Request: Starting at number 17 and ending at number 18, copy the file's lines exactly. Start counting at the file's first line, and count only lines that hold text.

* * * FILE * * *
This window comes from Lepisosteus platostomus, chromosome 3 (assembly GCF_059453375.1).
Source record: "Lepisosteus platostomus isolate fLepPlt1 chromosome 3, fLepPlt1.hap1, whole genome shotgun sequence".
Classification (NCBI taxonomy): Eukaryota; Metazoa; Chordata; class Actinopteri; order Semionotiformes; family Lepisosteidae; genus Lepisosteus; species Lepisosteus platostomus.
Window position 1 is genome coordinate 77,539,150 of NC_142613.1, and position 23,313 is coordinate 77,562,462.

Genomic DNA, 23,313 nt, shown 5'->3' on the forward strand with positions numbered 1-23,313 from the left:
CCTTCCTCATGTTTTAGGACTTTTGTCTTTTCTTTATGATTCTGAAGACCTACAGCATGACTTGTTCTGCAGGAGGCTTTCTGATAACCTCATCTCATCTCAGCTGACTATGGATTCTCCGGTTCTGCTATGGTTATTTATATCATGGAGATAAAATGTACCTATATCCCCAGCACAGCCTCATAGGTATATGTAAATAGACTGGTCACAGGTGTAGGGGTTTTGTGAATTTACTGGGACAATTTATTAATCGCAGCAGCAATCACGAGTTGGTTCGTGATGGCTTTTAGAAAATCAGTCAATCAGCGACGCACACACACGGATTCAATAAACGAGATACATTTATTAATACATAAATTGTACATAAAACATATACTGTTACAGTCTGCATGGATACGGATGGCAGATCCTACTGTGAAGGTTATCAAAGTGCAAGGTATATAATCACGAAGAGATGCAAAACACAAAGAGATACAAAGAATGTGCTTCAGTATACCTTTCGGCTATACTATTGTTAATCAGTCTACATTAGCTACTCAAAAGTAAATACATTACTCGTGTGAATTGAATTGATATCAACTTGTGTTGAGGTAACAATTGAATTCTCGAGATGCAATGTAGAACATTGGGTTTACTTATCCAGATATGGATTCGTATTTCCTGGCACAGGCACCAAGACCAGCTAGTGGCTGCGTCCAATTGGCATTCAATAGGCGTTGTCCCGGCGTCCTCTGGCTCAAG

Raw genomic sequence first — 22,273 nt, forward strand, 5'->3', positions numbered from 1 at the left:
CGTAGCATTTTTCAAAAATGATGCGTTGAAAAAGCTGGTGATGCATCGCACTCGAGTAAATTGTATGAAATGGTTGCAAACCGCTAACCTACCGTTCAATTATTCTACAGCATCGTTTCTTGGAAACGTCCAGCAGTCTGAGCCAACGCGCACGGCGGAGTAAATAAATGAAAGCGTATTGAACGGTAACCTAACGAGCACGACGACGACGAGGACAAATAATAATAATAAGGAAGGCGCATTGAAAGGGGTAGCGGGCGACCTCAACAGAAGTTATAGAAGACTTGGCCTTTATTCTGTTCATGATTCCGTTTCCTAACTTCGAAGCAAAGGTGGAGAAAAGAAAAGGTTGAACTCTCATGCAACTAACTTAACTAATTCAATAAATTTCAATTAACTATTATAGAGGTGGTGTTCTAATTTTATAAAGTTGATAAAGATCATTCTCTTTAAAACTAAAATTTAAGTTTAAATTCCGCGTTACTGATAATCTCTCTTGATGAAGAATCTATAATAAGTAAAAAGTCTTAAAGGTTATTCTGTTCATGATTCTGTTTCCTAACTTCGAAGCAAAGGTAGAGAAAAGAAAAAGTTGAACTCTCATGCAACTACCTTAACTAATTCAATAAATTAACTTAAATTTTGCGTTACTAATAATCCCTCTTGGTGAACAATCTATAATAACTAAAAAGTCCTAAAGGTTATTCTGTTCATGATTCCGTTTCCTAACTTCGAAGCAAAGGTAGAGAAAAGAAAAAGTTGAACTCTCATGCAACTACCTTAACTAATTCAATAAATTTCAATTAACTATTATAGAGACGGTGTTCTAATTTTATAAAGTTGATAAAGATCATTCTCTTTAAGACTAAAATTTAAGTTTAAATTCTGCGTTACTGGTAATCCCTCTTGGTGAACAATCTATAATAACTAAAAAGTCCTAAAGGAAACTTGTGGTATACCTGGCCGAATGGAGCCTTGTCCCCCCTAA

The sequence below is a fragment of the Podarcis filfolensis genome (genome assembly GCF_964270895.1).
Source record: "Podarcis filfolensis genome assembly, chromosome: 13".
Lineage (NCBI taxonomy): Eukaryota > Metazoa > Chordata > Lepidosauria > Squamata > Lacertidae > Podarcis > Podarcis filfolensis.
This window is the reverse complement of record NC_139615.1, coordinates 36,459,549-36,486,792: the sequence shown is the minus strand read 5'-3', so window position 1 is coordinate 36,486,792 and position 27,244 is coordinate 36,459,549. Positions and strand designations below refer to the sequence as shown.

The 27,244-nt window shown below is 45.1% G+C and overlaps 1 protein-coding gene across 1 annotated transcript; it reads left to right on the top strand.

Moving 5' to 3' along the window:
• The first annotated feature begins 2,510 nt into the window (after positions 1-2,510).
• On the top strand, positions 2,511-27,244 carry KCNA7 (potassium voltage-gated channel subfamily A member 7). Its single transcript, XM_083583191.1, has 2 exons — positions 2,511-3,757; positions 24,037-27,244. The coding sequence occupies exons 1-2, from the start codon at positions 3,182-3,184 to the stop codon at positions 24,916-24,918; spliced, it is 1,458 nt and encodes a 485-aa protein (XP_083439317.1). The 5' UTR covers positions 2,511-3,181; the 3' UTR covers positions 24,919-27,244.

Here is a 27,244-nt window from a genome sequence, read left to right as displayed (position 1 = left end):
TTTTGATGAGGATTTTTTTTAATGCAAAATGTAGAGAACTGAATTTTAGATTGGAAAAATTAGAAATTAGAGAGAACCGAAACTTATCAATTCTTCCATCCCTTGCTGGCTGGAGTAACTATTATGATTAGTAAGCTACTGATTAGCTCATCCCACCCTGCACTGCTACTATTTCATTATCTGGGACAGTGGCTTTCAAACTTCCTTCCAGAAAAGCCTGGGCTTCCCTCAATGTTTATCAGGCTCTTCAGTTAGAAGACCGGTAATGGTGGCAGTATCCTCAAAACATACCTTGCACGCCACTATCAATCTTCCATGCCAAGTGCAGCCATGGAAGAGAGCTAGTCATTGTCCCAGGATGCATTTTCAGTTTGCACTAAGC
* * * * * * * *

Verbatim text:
Here is a 27,244-nt window from a genome sequence, read left to right as displayed (position 1 = left end):
TTTTGATGAGGATTTTTTTTAATGCAAAATGTAGAGAACTGAATTTTAGATTGGAAAAATTAGAAATTAGAGAGAACCGAAACTTATCAATTCTTCCATCCCTTGCTGGCTGGAGTAACTATTATGATTAGTAAGCTACTGATTAGCTCATCCCACCCTGCACTGCTACTATTTCATTATCTGGGACAGTGGCTTTCAAACTTCCTTCCAGAAAAGCCTGGGCTTCCCTCAATGTTTATCAGGCTCTTCAGTTAGAAGACCGGTAATGGTGGCAGTATCCTCAAAACATACCTTGCACGCCACTATCAATCTTCCATGCCAAGTGCAGCCATGGAAGAGAGCTAGTCATTGTCCCAGGATGCATTTTCAGTTTGCACTAAGC